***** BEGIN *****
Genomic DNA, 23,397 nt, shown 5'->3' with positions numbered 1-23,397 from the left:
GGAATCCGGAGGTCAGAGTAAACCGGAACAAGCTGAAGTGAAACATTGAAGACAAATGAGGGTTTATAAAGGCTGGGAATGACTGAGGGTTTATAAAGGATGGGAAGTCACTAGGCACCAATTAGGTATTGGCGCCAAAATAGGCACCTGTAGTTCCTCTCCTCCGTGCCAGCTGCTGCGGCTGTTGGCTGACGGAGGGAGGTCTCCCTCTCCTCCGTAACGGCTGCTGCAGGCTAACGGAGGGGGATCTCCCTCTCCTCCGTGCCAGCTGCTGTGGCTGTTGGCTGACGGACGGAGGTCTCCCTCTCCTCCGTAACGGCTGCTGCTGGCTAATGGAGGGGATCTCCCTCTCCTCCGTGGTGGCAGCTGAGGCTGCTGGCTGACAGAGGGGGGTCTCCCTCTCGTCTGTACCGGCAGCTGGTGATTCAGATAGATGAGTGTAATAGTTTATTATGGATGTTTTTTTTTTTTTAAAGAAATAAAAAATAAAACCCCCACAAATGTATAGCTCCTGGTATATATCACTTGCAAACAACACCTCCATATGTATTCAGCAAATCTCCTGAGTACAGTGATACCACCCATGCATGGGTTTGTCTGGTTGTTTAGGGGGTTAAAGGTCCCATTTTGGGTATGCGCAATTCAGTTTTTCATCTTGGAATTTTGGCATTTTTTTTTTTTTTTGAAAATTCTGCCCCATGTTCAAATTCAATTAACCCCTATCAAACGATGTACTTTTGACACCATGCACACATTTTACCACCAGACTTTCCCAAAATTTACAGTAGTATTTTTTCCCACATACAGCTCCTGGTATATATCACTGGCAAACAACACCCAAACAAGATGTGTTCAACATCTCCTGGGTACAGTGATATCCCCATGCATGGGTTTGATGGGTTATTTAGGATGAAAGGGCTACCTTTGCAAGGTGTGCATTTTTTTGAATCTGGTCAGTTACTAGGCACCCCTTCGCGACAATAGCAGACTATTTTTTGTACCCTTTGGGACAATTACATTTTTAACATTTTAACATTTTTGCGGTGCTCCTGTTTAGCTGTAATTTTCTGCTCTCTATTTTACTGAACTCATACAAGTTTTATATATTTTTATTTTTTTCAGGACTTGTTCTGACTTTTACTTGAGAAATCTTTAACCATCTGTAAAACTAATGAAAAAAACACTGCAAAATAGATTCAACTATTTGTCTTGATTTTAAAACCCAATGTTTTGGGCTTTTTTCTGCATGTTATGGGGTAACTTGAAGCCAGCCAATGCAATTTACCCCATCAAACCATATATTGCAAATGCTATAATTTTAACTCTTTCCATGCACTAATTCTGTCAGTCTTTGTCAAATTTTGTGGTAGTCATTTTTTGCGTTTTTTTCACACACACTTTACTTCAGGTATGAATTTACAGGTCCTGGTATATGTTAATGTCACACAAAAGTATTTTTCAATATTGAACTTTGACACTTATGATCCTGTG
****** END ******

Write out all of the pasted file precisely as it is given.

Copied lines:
Genomic DNA, 23,397 nt, shown 5'->3' with positions numbered 1-23,397 from the left:
GGAATCCGGAGGTCAGAGTAAACCGGAACAAGCTGAAGTGAAACATTGAAGACAAATGAGGGTTTATAAAGGCTGGGAATGACTGAGGGTTTATAAAGGATGGGAAGTCACTAGGCACCAATTAGGTATTGGCGCCAAAATAGGCACCTGTAGTTCCTCTCCTCCGTGCCAGCTGCTGCGGCTGTTGGCTGACGGAGGGAGGTCTCCCTCTCCTCCGTAACGGCTGCTGCAGGCTAACGGAGGGGGATCTCCCTCTCCTCCGTGCCAGCTGCTGTGGCTGTTGGCTGACGGACGGAGGTCTCCCTCTCCTCCGTAACGGCTGCTGCTGGCTAATGGAGGGGATCTCCCTCTCCTCCGTGGTGGCAGCTGAGGCTGCTGGCTGACAGAGGGGGGTCTCCCTCTCGTCTGTACCGGCAGCTGGTGATTCAGATAGATGAGTGTAATAGTTTATTATGGATGTTTTTTTTTTTTTAAAGAAATAAAAAATAAAACCCCCACAAATGTATAGCTCCTGGTATATATCACTTGCAAACAACACCTCCATATGTATTCAGCAAATCTCCTGAGTACAGTGATACCACCCATGCATGGGTTTGTCTGGTTGTTTAGGGGGTTAAAGGTCCCATTTTGGGTATGCGCAATTCAGTTTTTCATCTTGGAATTTTGGCATTTTTTTTTTTTTTTGAAAATTCTGCCCCATGTTCAAATTCAATTAACCCCTATCAAACGATGTACTTTTGACACCATGCACACATTTTACCACCAGACTTTCCCAAAATTTACAGTAGTATTTTTTCCCACATACAGCTCCTGGTATATATCACTGGCAAACAACACCCAAACAAGATGTGTTCAACATCTCCTGGGTACAGTGATATCCCCATGCATGGGTTTGATGGGTTATTTAGGATGAAAGGGCTACCTTTGCAAGGTGTGCATTTTTTTGAATCTGGTCAGTTACTAGGCACCCCTTCGCGACAATAGCAGACTATTTTTTGTACCCTTTGGGACAATTACATTTTTAACATTTTAACATTTTTGCGGTGCTCCTGTTTAGCTGTAATTTTCTGCTCTCTATTTTACTGAACTCATACAAGTTTTATATATTTTTATTTTTTTCAGGACTTGTTCTGACTTTTACTTGAGAAATCTTTAACCATCTGTAAAACTAATGAAAAAAACACTGCAAAATAGATTCAACTATTTGTCTTGATTTTAAAACCCAATGTTTTGGGCTTTTTTCTGCATGTTATGGGGTAACTTGAAGCCAGCCAATGCAATTTACCCCATCAAACCATATATTGCAAATGCTATAATTTTAACTCTTTCCATGCACTAATTCTGTCAGTCTTTGTCAAATTTTGTGGTAGTCATTTTTTGCGTTTTTTTCACACACACTTTACTTCAGGTATGAATTTACAGGTCCTGGTATATGTTAATGTCACACAAAAGTATTTTTCAATATTGAACTTTGACACTTATGATCCTGTG